Over the past few months, the laboratory and biomedical services team at Glens Falls Hospital has learned a lot about being comfortable with the uncomfortable. From the employees who spend their day in the hospital’s lab to our phlebotomists who interact with patients, the team I lead has played an instrumental role at Glens Falls Hospital throughout the coronavirus pandemic.
From the beginning, we recognized the importance of bringing COVID-19 testing in house, and our team stayed informed and up to date on FDA-approved protocols so that we were able to quickly secure the needed resources to process these tests in our lab. We collaborated with other areas of the hospital, including infection prevention and other clinical leadership, to ensure we were coordinating appropriately to deliver the right results to the right people every time.
Since the onset of the pandemic, the Glens Falls Hospital lab has handled over 9,300 samples and logged countless hours planning and preparing for how to navigate an ever-changing situation.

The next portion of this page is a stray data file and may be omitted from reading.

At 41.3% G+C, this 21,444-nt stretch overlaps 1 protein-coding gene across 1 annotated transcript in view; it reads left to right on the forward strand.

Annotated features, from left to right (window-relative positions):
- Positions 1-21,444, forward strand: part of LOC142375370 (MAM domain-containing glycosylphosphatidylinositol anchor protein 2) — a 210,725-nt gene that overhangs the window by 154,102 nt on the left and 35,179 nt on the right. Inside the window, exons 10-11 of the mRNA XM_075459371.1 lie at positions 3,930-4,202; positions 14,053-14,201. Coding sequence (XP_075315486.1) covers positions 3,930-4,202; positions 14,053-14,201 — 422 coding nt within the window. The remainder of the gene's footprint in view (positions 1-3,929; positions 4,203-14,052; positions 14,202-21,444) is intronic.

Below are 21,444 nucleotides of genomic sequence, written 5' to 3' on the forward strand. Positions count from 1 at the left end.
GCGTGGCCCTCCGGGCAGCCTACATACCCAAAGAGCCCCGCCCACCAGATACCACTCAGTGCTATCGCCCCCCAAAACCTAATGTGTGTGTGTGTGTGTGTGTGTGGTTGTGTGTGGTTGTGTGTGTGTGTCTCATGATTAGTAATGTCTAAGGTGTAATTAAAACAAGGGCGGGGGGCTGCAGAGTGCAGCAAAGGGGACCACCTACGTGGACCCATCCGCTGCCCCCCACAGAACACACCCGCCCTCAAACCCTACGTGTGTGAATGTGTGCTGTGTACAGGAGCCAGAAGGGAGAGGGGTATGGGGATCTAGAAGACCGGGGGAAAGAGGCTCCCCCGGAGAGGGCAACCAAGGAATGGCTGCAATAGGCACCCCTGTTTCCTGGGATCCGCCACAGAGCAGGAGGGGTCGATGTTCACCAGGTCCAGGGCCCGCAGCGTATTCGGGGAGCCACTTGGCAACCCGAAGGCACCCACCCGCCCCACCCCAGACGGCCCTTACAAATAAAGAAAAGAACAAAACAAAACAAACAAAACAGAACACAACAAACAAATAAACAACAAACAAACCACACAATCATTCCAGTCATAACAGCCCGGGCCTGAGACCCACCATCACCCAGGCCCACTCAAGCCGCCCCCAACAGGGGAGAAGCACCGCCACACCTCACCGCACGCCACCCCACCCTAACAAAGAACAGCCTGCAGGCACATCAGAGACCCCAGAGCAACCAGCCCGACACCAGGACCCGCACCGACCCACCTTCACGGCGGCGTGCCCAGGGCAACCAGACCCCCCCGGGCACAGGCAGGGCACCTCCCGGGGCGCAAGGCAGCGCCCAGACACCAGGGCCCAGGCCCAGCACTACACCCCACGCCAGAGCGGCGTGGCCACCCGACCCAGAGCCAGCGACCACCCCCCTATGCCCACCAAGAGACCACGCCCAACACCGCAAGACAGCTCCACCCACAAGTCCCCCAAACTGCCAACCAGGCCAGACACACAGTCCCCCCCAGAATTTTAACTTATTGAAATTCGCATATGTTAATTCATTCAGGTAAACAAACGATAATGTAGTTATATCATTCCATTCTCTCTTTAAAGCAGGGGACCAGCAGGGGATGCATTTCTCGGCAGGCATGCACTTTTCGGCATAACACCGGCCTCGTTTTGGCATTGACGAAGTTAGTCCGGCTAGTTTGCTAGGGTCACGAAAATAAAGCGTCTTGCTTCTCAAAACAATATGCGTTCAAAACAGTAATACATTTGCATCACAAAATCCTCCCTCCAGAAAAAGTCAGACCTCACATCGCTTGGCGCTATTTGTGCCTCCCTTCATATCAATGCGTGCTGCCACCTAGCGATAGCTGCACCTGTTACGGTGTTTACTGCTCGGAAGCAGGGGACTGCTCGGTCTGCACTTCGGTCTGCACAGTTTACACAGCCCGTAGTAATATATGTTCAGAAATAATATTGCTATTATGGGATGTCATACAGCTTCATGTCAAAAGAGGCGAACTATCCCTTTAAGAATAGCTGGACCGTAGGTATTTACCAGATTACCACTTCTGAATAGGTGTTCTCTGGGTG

During that time, we worked to make sure we had access to the best possible technology and resources available to patients and employees. I am particularly proud of the vital role our team played in bringing convalescent plasma treatments, or a transfusion of plasma donated by someone who recently recovered from the coronavirus, to Glens Falls Hospital’s patients. This state-of-the-art treatment is being used by health systems across the country to treat patients who are affected by COVID-19, and we were especially thrilled to be able to begin offering the treatment to our patients. As a community hospital, it is extraordinary that we have been able to bring the latest technology and science to our community.
Over the course of the pandemic, we have learned to quickly adapt to new situations to be sure we are staying on the cutting edge of the coronavirus crisis, all while continuing to navigate our own personal situations. We have all been stretched and challenged in ways we thought were never possible. It is remarkable how our team has put aside their own personal worries to be sure Glens Falls Hospital patients remain the number one priority. That has certainly been made easier by the continued support we have received from our community and the relationships we have fostered with other community organizations along the way.
Today, being comfortable with the uncomfortable is our new normal. We have learned to embrace the uncertainty and adapt to new, changing situations. That will only continue as we move forward and the best interest of the patients we serve will remain at the forefront of all that we do.
Erin M. Perkins, MBA MT(ASCP), is senior director of Laboratory Services at Glens Falls Hospital.
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